The latest in this series.
I am a Christian. That is, I believe God exists, I believe Jesus Christ is also somehow God but distinct. I can't explain it, but it's not a polytheistic thing and I'm not here to try to convince you or debate the issue. This is my blog and this is about me exploring my me-ness in all its facets as a precursor to developing a mission or vision statement or whatever. I kind of hate this disclaimer, but I feel it's necessary. I've encountered way too many people who feel that I am delusional or confused or stupid because of my faith and I'm not always confident in my ability to respond and so it can be frustrating.
I was raised in a home that alternated weekly between my Mother's Catholic church and my Father's Lutheran church. In high school I moved to a different church and in college I mostly avoided church except when I could get home to "my" church or when someone of the female persuasion told me I was accompanying them to church. The college had Lutheran in the name, but it was hard to find God on that campus. There wad church services and Campus Crusade, but while I was attending, there was also a proposed new mission statement that no longer included Jesus. After college, I found another church, Lutheran, because that's what I knew. We married at a Presbyterian church because it was more attractive than the Lutheran church and as we moved further east into that other valley, we stumbled into a non-denominational church. This is where I first really understood the concept of a personal relationship with Jesus Christ and where I decided that I would never again claim allegiance to any denomination. The fact that this personal relationship concept was new to me after so many years in the church, acknowledging my own complicity, is an alarming, if not worse, indictment on these churches. I wouldn't say I was memorizing scripture, but I attended church weekly, sang the worship songs, read my Bible, attended Bible studies but yet somehow this concept alluded me. I believed in heaven, I believed I would be going there when I died, I believed accepting Jesus into my heart was the key, but then it was like it stopped there - grace was enough.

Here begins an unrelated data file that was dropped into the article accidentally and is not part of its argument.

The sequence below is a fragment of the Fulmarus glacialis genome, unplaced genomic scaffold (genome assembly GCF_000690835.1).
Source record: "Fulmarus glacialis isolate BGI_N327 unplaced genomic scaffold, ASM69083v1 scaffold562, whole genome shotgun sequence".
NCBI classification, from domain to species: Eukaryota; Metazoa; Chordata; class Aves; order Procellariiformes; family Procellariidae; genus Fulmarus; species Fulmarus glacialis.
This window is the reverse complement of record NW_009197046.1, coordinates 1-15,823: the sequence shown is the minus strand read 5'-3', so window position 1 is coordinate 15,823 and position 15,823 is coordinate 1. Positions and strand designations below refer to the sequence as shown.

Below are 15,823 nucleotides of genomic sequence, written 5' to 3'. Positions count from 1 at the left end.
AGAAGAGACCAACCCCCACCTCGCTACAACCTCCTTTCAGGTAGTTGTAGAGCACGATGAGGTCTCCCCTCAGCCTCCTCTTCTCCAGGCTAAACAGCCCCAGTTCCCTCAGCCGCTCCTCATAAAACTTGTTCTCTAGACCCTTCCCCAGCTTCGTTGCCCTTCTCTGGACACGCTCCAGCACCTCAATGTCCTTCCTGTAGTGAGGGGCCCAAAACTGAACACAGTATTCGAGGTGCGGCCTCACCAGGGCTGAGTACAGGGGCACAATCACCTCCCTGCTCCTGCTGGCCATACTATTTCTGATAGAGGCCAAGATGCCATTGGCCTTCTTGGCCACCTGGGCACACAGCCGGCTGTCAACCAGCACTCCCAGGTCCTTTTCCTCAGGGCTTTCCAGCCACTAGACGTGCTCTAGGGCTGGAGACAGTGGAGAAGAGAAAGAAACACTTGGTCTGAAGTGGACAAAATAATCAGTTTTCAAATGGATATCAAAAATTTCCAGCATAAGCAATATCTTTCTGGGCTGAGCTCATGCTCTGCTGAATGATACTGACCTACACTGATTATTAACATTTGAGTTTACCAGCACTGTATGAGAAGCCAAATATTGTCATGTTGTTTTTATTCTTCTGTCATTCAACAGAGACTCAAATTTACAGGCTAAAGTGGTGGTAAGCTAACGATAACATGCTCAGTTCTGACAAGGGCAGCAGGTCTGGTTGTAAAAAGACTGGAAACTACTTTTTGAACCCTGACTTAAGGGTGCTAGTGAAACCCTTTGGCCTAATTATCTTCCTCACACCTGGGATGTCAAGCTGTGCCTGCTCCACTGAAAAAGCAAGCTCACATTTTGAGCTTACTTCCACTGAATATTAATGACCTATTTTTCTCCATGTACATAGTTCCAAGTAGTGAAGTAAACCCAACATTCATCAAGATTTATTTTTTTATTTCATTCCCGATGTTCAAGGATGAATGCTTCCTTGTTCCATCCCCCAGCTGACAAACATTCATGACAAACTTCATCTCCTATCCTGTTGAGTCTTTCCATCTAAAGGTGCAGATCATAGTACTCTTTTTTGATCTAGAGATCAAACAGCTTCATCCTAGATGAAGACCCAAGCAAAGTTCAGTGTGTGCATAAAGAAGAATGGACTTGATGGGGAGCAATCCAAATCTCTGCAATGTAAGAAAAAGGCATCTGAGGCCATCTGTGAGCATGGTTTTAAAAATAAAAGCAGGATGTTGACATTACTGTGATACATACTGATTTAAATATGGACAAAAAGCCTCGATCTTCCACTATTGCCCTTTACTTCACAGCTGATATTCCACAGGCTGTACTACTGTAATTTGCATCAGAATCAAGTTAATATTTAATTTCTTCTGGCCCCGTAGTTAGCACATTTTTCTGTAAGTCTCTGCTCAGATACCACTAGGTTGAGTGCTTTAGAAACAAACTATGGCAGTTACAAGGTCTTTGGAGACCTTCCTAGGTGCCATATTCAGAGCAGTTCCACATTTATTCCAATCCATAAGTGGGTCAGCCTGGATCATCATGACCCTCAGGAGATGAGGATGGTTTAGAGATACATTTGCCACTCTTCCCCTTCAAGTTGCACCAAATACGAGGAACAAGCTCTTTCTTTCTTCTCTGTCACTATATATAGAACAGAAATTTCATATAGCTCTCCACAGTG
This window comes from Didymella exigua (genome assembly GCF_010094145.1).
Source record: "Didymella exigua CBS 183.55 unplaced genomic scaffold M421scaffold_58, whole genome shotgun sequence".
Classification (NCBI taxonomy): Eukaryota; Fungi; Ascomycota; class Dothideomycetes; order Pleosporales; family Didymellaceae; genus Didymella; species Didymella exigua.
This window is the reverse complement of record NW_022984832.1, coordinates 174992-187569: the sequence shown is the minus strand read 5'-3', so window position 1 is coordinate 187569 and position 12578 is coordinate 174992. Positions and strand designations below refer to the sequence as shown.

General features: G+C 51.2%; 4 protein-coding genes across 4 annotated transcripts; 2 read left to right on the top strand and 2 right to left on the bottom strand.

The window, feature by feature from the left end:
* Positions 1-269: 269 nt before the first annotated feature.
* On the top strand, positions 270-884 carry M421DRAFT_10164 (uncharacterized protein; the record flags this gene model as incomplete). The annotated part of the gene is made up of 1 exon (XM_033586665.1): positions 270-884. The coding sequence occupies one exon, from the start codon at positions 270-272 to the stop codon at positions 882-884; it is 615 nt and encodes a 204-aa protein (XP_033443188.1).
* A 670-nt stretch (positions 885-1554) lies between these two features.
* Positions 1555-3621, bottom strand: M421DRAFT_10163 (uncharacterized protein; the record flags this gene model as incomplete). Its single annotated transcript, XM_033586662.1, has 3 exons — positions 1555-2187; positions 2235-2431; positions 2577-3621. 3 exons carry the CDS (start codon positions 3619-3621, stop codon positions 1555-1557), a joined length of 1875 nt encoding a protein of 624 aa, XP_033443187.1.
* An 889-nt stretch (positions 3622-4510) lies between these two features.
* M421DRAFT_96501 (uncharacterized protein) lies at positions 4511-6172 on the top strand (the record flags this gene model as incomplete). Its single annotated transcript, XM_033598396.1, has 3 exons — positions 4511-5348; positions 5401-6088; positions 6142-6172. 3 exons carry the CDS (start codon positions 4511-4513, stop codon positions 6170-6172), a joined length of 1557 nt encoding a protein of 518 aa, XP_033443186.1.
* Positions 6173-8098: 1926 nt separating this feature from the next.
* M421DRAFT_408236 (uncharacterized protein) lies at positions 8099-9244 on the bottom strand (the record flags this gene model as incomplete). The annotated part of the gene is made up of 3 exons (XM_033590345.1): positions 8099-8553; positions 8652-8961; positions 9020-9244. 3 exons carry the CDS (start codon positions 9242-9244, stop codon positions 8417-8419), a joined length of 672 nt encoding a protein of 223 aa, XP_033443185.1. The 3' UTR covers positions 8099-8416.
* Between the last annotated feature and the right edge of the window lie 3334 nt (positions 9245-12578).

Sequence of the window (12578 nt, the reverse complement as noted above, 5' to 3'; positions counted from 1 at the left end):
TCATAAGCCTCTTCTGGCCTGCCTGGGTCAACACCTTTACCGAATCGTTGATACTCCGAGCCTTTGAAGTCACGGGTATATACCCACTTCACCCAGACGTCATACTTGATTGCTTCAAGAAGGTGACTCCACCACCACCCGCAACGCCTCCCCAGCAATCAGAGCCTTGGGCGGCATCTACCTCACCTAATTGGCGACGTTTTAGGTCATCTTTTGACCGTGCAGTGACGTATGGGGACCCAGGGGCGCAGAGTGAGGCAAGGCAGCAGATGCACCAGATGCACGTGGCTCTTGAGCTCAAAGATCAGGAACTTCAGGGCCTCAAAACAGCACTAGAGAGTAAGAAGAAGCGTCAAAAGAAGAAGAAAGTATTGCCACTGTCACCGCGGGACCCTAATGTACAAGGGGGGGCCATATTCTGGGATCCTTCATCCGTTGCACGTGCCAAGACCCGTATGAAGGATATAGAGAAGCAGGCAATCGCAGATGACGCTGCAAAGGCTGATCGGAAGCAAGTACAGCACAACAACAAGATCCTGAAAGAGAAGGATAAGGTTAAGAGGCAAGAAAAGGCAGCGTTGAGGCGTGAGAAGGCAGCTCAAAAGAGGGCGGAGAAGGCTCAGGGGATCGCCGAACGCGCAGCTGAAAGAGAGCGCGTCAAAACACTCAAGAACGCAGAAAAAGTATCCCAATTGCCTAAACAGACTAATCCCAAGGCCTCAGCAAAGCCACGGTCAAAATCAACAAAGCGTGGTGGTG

But, not a church does a Christian make, nor religiosity and its trappings salvation bring.
That church changed my life (finally) and it was also the place where I am certain I heard God speak directly to me on two occasions, an audible voice in my head. And nothing like my own inner-monologue or the more troubling distracting voices I heard in my head as a young child but thankfully had outgrown. (Don't worry, they weren't instructing me, it just felt like a lot of people talking over each other, a reason I think I still don't like crowded noisy places.)